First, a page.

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Changing government easier said than done

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  • Washington is not an arena that cottons well to change — particularly quick, decisive change. Voters, who’ve made it clear they’re fed up to the gills with everything “establishment,” want to wake up next morning and find their world magically transformed: a vigorous economy, a thriving housing market, jobs galore, and oh yes, lower taxes. Ain’t gonna happen.

Now that election furor has ebbed and the jubilant winners are champing to claim their (enormously expensive) seats in Congress, it is, to borrow the old aphorism, time to fish or cut bait.

Republican Rand Paul, who won his Kentucky senate race with Tea Party backing, said in his victory statement he would go to Washington with a message that “we’ve come to take our country back.”

Marco Rubio, winner of a hotly-contested senate race in Florida, also with Tea Party support, said “We will offer a clear and genuine alternative.”

Yes, well, lots of luck with that.

Flag, motherhood, and apple pie sound bites aside, Washington is not an arena that cottons well to change — particularly quick, decisive change. Voters, who’ve made it clear they’re fed up to the gills with everything “establishment,” want to wake up next morning and find their world magically transformed: a vigorous economy, a thriving housing market, jobs galore, and oh yes, lower taxes.

Ain’t gonna happen. Turning Washington around is like reversing the course of an ocean liner; it takes some mighty heaving on the rudder.

Cutting spending, reducing debt, and downsizing government make good fodder for campaign oratory, but when it comes down to the actual process, for the honorables it’s a NIMBY (not in my back yard) slugfest: “Yes, I’m all for cutting spending — just as long as we don’t do it in my district.”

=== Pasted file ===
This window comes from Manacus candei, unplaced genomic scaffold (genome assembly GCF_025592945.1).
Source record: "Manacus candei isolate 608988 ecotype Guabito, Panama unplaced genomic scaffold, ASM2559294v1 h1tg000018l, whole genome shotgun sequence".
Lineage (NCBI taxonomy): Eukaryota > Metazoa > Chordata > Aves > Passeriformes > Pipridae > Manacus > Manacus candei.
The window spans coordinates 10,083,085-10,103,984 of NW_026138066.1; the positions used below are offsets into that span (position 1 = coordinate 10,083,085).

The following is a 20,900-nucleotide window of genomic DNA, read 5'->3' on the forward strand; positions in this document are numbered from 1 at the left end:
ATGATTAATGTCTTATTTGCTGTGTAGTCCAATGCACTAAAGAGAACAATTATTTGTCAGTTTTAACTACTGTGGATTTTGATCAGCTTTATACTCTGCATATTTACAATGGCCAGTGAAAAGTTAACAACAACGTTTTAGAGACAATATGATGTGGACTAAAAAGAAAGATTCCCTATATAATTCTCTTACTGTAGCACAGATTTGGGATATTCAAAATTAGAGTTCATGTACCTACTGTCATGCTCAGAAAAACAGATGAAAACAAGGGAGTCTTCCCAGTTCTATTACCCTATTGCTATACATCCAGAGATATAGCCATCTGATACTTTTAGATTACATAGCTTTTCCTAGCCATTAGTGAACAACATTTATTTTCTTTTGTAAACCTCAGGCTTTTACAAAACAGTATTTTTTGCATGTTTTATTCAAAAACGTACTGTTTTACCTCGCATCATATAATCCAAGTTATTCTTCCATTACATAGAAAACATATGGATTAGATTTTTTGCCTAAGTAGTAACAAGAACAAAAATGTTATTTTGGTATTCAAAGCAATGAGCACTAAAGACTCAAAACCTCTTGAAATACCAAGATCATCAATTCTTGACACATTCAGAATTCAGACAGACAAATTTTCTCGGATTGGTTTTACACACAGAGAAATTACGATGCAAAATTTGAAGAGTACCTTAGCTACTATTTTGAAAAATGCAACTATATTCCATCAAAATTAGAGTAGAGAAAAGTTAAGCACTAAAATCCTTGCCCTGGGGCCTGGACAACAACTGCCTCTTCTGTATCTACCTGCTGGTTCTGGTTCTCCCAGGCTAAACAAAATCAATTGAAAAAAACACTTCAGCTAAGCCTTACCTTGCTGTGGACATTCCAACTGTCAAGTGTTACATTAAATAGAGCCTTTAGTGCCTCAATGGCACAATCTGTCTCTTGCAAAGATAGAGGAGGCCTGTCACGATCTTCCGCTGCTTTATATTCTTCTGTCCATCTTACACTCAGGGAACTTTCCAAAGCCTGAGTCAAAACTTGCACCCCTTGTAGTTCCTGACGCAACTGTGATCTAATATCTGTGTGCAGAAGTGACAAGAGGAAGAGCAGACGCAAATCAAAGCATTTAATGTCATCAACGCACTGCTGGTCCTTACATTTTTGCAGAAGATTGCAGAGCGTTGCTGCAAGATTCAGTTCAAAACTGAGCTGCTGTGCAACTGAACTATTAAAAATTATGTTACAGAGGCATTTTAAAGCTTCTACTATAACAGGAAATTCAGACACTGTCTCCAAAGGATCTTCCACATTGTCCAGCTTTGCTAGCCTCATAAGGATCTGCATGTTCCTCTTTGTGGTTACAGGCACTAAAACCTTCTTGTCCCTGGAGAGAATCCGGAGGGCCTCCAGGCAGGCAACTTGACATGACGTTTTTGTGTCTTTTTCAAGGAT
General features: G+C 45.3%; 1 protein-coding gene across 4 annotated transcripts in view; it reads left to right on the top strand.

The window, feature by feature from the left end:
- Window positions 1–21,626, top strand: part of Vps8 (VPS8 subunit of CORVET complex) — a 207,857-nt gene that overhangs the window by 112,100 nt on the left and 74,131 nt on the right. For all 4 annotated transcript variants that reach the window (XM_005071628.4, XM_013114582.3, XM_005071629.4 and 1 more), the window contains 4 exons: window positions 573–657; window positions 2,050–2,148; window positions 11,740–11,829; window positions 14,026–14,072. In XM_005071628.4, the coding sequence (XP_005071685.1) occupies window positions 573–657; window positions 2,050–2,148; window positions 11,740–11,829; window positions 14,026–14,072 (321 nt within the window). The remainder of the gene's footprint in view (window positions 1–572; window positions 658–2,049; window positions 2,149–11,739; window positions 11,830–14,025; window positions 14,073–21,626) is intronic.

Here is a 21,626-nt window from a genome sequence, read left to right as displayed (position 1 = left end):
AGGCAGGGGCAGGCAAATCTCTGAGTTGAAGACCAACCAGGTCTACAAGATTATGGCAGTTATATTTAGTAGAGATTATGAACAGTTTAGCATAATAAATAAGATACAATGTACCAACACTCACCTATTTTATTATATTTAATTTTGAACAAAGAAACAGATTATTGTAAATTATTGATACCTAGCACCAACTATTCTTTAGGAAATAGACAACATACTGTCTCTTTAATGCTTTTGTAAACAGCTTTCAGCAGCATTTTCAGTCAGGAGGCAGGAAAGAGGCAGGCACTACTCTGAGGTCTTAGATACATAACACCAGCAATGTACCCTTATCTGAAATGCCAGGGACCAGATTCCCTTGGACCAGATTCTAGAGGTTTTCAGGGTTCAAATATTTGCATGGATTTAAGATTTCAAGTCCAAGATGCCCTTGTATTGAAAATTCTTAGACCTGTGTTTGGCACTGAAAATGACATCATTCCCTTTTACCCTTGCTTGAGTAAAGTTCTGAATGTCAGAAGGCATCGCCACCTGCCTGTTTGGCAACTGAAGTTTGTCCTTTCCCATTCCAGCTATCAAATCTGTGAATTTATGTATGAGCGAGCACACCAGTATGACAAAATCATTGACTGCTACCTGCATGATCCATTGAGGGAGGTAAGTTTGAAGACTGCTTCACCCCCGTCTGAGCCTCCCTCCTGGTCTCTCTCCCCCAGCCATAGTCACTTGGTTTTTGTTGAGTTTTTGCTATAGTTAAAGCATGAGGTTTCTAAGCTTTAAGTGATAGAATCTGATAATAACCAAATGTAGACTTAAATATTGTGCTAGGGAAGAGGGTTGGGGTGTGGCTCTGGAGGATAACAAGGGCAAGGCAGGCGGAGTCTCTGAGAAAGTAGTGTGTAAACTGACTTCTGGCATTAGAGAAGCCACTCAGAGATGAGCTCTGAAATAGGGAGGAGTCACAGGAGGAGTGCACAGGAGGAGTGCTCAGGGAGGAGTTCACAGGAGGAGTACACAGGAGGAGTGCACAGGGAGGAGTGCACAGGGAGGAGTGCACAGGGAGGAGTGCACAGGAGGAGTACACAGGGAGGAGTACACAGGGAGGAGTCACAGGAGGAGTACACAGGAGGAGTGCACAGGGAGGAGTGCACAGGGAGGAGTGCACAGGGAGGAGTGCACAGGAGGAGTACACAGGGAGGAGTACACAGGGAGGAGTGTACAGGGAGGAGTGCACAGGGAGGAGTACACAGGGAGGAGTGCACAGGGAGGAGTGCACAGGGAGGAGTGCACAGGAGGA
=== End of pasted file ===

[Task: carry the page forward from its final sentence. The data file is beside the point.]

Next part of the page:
This crop of congressional newbies will learn, as have countless others through the decades, that it’s a lot easier to prattle on about all the great things one will do if one gains office than it is to actually do them.

The specifics of spending cuts are always far harder than generalities. And in recent years, one of those specifics has increasingly been agriculture, which has had a great big bullseye painted squarely on it in any budget cutting exercise (this despite agriculture’s almost unwavering support of all things Republican).

It will be interesting to see, in the next two years before another election cycle comes ‘round, just how much will be accomplished. Despite their gains in the House, Republicans must deal with a Democrat majority Senate and a Democrat president with veto power. Will they now make a genuine effort toward bipartisanship to birth solid programs that can make headway in resolving the critical issues facing this country? Or just continue as Party of No?

“We have buried our children under a mountain of debt,” House speaker-in-waiting John Boehner said in his election night victory speech. One can but wonder if “we” includes his participation in the unprecedented spending spree of the eight Bush years?

Can the GOP elephant change its spots? We’ll see.

One thing came through pretty clear in this election, though: The big knives are sharpened for Obama, and absent miraculous accomplishments the next two years, he appears fated to join the roster of one-term presidents.

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